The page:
Background: CryAB (HspB5) and HspB2, two small heat shock genes located adjacently in the vertebrate genome, are hypothesized to play distinct roles. Mice lacking both cryab and hspb2 (DKO) are viable and exhibit adult-onset degeneration of skeletal muscle but confounding results from independent groups were reported for cardiac responses to different stressful conditions (i.e., ischemia/reperfusion or pressure overload). To determine the specific requirements of HSPB2 in heart, we generated cardiac-specific HSPB2 deficient (HSPB2cKO) mice and examined their cardiac function under basal conditions and following cardiac pressure overload. Methodology/Principal Findings: Transverse aortic constriction (TAC) or sham surgery was performed in HSPB2cKO mice and their littermates (HSPB2wt mice). Eight weeks after TAC, we found that expression of several small HSPs (HSPB2, 5, 6) was not markedly modified in HSPB2wt mice. Both cardiac function and the hypertrophic response remained similar in HSPB2cKO and HSPB2wt hearts. In addition, mitochondrial respiration and ATP production assays demonstrated that the absence of HSPB2 did not change mitochondrial metabolism in basal conditions. However, fatty acid supported state 3 respiration rate (ADP stimulated) in TAC operated HSPB2cKO hearts was significantly reduced in compared with TAC operated HSPB2wt mice (10.5±2.2 vs. 12.8±2.5 nmol O2/min/mg dry fiber weight, P<0.05), and ATP production in HSPB2cKO hearts was significantly reduced in TAC compared with sham operated mice (29.8±0.2 vs. 21.1±1.8 nmol ATP/min/mg dry fiber weight, P<0.05). Although HSPB2 was not associated with mitochondria under cardiac stress, absence of HSPB2 led to changes in transcript levels of several metabolic and mitochondrial regulator genes. Conclusions/Significance: The present study indicates that HSPB2 can be replaced by other members of the multigene small HSP family under basal conditions while HSPB2 is implicated in the regulation of metabolic/mitochondrial function under cardiac stress such pressure overload. © 2012 Ishiwata et al. Source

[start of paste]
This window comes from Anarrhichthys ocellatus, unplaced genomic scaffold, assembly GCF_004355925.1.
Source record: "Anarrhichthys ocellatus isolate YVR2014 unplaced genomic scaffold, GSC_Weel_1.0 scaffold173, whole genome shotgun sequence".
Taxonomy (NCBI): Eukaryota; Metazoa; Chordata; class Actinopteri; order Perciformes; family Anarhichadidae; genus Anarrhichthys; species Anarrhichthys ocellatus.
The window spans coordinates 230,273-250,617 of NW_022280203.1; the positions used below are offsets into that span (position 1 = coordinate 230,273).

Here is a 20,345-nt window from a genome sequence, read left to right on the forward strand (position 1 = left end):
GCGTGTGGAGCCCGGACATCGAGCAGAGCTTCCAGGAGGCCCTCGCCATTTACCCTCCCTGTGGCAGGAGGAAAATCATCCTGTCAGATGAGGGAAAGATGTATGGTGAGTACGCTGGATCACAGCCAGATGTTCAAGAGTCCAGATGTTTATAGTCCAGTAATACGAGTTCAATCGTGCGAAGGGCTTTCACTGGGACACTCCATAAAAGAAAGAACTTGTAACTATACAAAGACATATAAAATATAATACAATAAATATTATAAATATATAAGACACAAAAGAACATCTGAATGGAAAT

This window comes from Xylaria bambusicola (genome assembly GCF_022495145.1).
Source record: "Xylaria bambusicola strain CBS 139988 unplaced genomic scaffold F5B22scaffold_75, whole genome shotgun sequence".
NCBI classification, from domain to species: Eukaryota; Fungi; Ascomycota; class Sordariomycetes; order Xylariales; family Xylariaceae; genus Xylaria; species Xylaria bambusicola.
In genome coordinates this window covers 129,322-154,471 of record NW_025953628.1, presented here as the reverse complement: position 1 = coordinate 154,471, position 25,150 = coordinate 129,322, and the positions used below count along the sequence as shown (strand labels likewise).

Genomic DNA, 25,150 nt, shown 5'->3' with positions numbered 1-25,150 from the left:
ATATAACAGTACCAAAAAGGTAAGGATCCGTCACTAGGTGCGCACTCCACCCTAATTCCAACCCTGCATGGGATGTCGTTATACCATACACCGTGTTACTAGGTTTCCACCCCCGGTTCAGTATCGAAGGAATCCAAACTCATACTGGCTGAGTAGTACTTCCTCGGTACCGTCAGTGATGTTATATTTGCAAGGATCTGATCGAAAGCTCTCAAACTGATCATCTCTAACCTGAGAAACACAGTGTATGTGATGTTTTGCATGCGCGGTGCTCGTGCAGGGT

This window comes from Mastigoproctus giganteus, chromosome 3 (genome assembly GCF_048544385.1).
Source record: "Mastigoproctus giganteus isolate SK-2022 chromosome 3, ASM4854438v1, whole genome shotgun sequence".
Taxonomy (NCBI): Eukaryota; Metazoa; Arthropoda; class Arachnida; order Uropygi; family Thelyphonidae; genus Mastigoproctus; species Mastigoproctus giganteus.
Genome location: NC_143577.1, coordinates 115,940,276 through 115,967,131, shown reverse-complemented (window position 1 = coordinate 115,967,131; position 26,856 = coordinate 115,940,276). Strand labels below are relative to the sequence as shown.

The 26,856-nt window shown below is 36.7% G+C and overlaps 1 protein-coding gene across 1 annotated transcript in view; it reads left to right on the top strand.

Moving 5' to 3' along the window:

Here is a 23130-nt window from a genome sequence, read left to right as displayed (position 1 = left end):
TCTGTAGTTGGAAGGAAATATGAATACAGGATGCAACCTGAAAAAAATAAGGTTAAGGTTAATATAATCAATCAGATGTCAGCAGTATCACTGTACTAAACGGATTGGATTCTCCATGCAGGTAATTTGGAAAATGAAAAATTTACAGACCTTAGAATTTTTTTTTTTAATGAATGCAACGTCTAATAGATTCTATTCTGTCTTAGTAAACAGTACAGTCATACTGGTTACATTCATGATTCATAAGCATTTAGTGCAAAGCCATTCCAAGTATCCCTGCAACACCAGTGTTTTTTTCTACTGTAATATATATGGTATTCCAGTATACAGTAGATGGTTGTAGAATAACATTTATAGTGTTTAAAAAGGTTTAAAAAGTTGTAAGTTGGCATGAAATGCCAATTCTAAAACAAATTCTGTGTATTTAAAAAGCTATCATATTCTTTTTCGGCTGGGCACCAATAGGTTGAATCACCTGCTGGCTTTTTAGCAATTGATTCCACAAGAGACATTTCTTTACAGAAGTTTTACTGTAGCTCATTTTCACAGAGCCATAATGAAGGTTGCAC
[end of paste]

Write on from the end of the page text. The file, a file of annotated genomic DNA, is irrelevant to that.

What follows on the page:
Spanagel R.,University of Heidelberg |